Like most sectors, the solar industry is rapidly embracing ways to analyze and crunch data in order to lower the cost of solar energy and to open up new markets for their technology.
The rise of data tools—algorithms, machine learning, sensors—are driving investments in, and acquisitions of, solar startups, while entrepreneurs are launching new companies that are using data to solve various solar industry problems. Meanwhile, big companies are spending money on tracking, monitoring and evaluating data from solar projects worldwide, helping to lower the cost of generating energy from the sun.
It shouldn't come as a surprise that the solar sector is the latest to embrace the value of data. Other traditionally non-digital sectors, like the auto industry, oil and gas, and agriculture are turning to managing data as a necessity to keep their technology competitive and their companies in business.
But when it comes to the solar industry, it could end up being data that ultimately pushes down the cost of solar enough so that it can compete with fossil fuel energy. In that way, it's not just a way for solar companies to make money (though it's that, too), but it would also be a way to transition the world from generating energy that emits tons of planet-warming carbon emissions.
For more on why solar energy is more affordable than ever watch our video.
At a solar industry conference in Las Vegas this week, companies across the solar industry are talking about their latest data technology and plans.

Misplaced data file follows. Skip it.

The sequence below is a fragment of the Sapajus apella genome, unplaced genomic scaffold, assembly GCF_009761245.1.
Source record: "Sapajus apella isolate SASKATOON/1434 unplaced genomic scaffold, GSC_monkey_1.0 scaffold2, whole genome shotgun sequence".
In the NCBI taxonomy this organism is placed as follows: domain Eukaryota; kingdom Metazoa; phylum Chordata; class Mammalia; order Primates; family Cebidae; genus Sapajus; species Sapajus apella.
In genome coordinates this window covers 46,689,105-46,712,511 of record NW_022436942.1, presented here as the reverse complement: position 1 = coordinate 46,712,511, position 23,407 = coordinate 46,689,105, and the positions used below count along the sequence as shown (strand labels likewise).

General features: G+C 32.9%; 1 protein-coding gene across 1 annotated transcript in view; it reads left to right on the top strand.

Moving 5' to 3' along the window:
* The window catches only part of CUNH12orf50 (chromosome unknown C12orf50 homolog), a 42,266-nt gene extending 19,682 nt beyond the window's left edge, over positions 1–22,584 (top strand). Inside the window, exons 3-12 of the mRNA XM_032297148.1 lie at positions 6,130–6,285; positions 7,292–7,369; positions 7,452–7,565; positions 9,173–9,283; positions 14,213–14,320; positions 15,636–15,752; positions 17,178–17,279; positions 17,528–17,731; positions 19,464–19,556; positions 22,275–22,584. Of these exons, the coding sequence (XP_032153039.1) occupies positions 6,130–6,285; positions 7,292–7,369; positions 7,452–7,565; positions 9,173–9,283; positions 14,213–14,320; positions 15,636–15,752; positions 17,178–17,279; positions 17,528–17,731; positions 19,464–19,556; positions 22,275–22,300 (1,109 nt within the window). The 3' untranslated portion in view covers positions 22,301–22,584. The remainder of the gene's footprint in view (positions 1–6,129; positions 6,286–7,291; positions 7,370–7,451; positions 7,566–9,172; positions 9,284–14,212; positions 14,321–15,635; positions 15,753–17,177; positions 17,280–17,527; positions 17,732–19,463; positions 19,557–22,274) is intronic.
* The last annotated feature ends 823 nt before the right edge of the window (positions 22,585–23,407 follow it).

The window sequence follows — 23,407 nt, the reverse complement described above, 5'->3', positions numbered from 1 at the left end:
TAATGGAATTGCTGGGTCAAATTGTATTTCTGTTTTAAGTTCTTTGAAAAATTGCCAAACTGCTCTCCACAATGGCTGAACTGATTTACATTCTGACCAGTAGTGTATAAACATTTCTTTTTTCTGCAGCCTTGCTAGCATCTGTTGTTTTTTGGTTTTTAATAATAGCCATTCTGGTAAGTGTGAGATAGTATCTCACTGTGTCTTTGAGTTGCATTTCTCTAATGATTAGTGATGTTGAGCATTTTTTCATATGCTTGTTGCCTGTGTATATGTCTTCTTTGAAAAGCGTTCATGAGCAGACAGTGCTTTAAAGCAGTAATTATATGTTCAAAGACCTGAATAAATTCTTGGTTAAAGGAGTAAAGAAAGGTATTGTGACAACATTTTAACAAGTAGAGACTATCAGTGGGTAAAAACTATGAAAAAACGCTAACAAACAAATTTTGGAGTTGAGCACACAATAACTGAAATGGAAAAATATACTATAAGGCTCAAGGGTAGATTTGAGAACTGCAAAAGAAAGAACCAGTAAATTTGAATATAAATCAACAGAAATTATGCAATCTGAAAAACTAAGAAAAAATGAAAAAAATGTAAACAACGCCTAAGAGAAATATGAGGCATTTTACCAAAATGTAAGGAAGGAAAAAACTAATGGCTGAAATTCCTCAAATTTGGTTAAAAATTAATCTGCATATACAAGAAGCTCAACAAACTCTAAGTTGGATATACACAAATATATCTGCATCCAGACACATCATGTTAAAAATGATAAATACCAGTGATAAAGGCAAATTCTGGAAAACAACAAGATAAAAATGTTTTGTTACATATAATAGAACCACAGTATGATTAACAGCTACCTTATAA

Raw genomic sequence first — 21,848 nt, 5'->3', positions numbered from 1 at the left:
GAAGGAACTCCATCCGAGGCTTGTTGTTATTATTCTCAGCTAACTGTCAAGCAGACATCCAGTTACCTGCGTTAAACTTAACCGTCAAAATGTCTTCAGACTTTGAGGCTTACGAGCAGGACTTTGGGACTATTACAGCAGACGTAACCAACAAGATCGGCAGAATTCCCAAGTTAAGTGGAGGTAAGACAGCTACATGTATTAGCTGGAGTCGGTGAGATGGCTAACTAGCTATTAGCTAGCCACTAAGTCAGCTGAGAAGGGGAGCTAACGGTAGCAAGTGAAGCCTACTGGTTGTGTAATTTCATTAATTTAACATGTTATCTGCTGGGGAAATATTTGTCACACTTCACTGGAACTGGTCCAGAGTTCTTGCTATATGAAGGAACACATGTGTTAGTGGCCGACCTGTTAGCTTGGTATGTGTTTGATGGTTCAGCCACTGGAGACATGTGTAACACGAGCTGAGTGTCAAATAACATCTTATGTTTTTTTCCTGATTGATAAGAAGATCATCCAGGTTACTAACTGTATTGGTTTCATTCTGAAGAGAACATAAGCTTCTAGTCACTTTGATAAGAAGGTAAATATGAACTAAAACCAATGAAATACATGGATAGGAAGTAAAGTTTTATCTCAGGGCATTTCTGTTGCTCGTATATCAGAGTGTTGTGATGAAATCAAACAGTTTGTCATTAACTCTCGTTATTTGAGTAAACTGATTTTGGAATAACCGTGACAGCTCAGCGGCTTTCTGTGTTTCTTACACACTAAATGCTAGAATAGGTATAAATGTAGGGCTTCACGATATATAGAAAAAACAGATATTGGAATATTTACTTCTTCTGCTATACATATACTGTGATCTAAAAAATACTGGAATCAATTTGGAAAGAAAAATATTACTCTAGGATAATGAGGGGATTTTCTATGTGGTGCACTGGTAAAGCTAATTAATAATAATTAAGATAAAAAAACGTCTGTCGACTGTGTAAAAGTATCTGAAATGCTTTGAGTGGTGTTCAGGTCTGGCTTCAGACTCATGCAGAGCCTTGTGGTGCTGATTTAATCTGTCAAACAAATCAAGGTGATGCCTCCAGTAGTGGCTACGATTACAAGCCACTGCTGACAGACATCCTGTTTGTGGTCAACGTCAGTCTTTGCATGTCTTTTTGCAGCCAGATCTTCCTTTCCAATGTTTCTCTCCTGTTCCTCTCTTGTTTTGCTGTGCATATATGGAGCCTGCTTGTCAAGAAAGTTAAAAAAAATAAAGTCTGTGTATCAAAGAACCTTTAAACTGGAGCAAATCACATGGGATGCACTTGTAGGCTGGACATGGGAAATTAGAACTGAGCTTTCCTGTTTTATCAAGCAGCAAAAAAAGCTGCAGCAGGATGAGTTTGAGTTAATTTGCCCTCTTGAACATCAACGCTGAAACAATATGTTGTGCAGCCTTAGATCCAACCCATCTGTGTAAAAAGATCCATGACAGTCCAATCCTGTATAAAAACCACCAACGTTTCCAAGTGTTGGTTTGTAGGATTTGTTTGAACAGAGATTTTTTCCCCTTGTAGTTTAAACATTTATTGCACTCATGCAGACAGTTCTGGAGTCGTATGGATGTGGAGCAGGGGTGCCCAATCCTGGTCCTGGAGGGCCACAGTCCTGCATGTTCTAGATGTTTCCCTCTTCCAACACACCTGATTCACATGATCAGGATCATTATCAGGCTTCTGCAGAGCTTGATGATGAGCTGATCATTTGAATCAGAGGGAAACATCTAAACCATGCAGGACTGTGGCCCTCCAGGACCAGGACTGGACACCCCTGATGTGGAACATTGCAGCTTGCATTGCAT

On Wednesday, a young startup called PowerScout, based in Oakland, Calif., announced that it has raised a seed round of $5.2 million to expand its technology that uses big data, analytics, and e-commerce to find smarter ways to sell solar panels to consumers. The company's software amasses tons of data on current and potential solar customers, and uses machine learning to predict which of them are likely to buy solar panels.
Machine learning is an artificial intelligence technique that involves feeding data to algorithms so that the machine learning-powered algorithms get better at figuring our patterns in the data. Turns out it can be helpful for selling solar panels.
Selling solar panels to consumers has emerged as a tricky and expensive problem for companies. Particularly, as some markets, like in California, have been successful enough that many of the early adopters already have solar. That means in those places, increasingly, solar companies will have to convince more mainstream customers, who are generally more price-sensitive, to buy solar panels.
PowerScout CEO Attila Toth tells Fortune from the conference in Las Vegas that solar is "still being sold door-to-door just like vacuum cleaners in the 1950s." That means consumers end up paying more, because of the high costs of the sales process itself, instead of just for the panels.
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Other startups are using data to make it easier to finance the cost of installing solar. Last week a San Francisco-based company, kWh Analytics, introduced a new solar software product that uses data from global solar projects to convince insurance companies to back a production guarantee for solar projects. The guarantee drives down the interest rate for money raised for solar systems, and thus lowers the cost of financing them.